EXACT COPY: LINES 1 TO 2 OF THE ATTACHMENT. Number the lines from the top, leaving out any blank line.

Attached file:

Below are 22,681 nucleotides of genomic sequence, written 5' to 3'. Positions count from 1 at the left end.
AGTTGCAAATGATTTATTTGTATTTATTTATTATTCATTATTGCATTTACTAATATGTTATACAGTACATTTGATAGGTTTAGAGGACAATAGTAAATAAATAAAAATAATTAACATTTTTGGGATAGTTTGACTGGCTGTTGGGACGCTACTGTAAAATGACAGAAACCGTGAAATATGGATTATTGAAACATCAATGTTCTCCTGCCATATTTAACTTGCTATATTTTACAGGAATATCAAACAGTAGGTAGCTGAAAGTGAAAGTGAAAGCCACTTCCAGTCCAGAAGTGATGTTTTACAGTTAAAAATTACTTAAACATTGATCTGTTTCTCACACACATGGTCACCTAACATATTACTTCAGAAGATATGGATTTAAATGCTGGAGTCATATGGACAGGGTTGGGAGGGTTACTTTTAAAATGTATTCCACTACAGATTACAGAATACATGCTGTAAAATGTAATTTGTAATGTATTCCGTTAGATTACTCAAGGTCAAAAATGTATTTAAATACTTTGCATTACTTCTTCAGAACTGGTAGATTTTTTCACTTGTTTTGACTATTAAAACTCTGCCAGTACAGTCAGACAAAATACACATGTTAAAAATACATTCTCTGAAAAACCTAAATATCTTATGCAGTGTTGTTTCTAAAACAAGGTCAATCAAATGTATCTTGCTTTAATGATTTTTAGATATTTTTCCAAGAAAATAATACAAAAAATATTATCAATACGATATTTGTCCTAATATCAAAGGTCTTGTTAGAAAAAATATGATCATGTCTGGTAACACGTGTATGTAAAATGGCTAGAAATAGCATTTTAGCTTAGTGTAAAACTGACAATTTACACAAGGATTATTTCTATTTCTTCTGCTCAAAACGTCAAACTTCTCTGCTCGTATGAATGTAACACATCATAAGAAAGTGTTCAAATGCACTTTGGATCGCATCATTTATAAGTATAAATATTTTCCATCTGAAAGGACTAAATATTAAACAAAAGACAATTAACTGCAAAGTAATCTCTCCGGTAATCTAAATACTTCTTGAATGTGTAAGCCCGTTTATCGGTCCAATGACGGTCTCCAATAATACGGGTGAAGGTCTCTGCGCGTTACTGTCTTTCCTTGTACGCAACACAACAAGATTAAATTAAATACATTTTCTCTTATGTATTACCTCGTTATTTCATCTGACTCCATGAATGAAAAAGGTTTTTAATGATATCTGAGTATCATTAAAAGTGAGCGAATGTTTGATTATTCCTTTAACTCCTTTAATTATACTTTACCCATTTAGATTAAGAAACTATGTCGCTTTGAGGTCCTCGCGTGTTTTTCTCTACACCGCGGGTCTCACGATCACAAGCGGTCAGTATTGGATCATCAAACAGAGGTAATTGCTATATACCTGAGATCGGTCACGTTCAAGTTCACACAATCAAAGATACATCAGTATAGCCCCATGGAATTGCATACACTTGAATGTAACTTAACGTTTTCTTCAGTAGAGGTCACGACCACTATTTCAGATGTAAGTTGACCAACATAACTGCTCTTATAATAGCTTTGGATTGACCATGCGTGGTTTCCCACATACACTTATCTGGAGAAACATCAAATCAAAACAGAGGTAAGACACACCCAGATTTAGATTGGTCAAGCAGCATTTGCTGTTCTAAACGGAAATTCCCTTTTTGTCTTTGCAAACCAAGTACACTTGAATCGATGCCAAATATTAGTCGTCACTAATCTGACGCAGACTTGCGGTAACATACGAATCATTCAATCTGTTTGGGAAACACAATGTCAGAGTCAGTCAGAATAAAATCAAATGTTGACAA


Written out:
Below are 22,681 nucleotides of genomic sequence, written 5' to 3'. Positions count from 1 at the left end.
AGTTGCAAATGATTTATTTGTATTTATTTATTATTCATTATTGCATTTACTAATATGTTATACAGTACATTTGATAGGTTTAGAGGACAATAGTAAATAAATAAAAATAATTAACATTTTTGGGATAGTTTGACTGGCTGTTGGGACGCTACTGTAAAATGACAGAAACCGTGAAATATGGATTATTGAAACATCAATGTTCTCCTGCCATATTTAACTTGCTATATTTTACAGGAATATCAAACAGTAGGTAGCTGAAAGTGAAAGTGAAAGCCACTTCCAGTCCAGAAGTGATGTTTTACAGTTAAAAATTACTTAAACATTGATCTGTTTCTCACACACATGGTCACCTAACATATTACTTCAGAAGATATGGATTTAAATGCTGGAGTCATATGGACAGGGTTGGGAGGGTTACTTTTAAAATGTATTCCACTACAGATTACAGAATACATGCTGTAAAATGTAATTTGTAATGTATTCCGTTAGATTACTCAAGGTCAAAAATGTATTTAAATACTTTGCATTACTTCTTCAGAACTGGTAGATTTTTTCACTTGTTTTGACTATTAAAACTCTGCCAGTACAGTCAGACAAAATACACATGTTAAAAATACATTCTCTGAAAAACCTAAATATCTTATGCAGTGTTGTTTCTAAAACAAGGTCAATCAAATGTATCTTGCTTTAATGATTTTTAGATATTTTTCCAAGAAAATAATACAAAAAATATTATCAATACGATATTTGTCCTAATATCAAAGGTCTTGTTAGAAAAAATATGATCATGTCTGGTAACACGTGTATGTAAAATGGCTAGAAATAGCATTTTAGCTTAGTGTAAAACTGACAATTTACACAAGGATTATTTCTATTTCTTCTGCTCAAAACGTCAAACTTCTCTGCTCGTATGAATGTAACACATCATAAGAAAGTGTTCAAATGCACTTTGGATCGCATCATTTATAAGTATAAATATTTTCCATCTGAAAGGACTAAATATTAAACAAAAGACAATTAACTGCAAAGTAATCTCTCCGGTAATCTAAATACTTCTTGAATGTGTAAGCCCGTTTATCGGTCCAATGACGGTCTCCAATAATACGGGTGAAGGTCTCTGCGCGTTACTGTCTTTCCTTGTACGCAACACAACAAGATTAAATTAAATACATTTTCTCTTATGTATTACCTCGTTATTTCATCTGACTCCATGAATGAAAAAGGTTTTTAATGATATCTGAGTATCATTAAAAGTGAGCGAATGTTTGATTATTCCTTTAACTCCTTTAATTATACTTTACCCATTTAGATTAAGAAACTATGTCGCTTTGAGGTCCTCGCGTGTTTTTCTCTACACCGCGGGTCTCACGATCACAAGCGGTCAGTATTGGATCATCAAACAGAGGTAATTGCTATATACCTGAGATCGGTCACGTTCAAGTTCACACAATCAAAGATACATCAGTATAGCCCCATGGAATTGCATACACTTGAATGTAACTTAACGTTTTCTTCAGTAGAGGTCACGACCACTATTTCAGATGTAAGTTGACCAACATAACTGCTCTTATAATAGCTTTGGATTGACCATGCGTGGTTTCCCACATACACTTATCTGGAGAAACATCAAATCAAAACAGAGGTAAGACACACCCAGATTTAGATTGGTCAAGCAGCATTTGCTGTTCTAAACGGAAATTCCCTTTTTGTCTTTGCAAACCAAGTACACTTGAATCGATGCCAAATATTAGTCGTCACTAATCTGACGCAGACTTGCGGTAACATACGAATCATTCAATCTGTTTGGGAAACACAATGTCAGAGTCAGTCAGAATAAAATCAAATGTTGACAA